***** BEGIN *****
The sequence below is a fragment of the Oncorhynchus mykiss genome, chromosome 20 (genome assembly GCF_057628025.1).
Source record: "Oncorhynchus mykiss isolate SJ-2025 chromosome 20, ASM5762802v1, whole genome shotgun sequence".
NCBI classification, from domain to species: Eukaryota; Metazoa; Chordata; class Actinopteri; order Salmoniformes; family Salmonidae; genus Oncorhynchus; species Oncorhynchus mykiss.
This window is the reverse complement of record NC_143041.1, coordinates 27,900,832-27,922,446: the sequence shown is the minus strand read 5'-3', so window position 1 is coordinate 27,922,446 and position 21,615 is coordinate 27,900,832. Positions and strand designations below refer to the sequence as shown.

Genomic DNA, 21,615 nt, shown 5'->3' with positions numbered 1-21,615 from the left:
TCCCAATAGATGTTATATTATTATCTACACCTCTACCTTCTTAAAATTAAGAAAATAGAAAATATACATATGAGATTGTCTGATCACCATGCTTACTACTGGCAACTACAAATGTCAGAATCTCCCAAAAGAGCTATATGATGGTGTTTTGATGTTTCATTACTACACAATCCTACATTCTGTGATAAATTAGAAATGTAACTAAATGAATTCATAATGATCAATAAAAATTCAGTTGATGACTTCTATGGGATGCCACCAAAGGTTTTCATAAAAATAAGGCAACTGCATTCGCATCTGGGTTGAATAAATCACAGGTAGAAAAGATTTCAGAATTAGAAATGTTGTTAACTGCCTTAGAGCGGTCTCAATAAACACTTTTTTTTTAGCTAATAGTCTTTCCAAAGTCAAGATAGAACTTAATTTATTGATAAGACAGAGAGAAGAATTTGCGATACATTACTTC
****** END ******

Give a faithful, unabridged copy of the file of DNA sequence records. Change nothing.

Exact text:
The sequence below is a fragment of the Oncorhynchus mykiss genome, chromosome 20 (genome assembly GCF_057628025.1).
Source record: "Oncorhynchus mykiss isolate SJ-2025 chromosome 20, ASM5762802v1, whole genome shotgun sequence".
NCBI classification, from domain to species: Eukaryota; Metazoa; Chordata; class Actinopteri; order Salmoniformes; family Salmonidae; genus Oncorhynchus; species Oncorhynchus mykiss.
This window is the reverse complement of record NC_143041.1, coordinates 27,900,832-27,922,446: the sequence shown is the minus strand read 5'-3', so window position 1 is coordinate 27,922,446 and position 21,615 is coordinate 27,900,832. Positions and strand designations below refer to the sequence as shown.

Genomic DNA, 21,615 nt, shown 5'->3' with positions numbered 1-21,615 from the left:
TCCCAATAGATGTTATATTATTATCTACACCTCTACCTTCTTAAAATTAAGAAAATAGAAAATATACATATGAGATTGTCTGATCACCATGCTTACTACTGGCAACTACAAATGTCAGAATCTCCCAAAAGAGCTATATGATGGTGTTTTGATGTTTCATTACTACACAATCCTACATTCTGTGATAAATTAGAAATGTAACTAAATGAATTCATAATGATCAATAAAAATTCAGTTGATGACTTCTATGGGATGCCACCAAAGGTTTTCATAAAAATAAGGCAACTGCATTCGCATCTGGGTTGAATAAATCACAGGTAGAAAAGATTTCAGAATTAGAAATGTTGTTAACTGCCTTAGAGCGGTCTCAATAAACACTTTTTTTTTAGCTAATAGTCTTTCCAAAGTCAAGATAGAACTTAATTTATTGATAAGACAGAGAGAAGAATTTGCGATACATTACTTC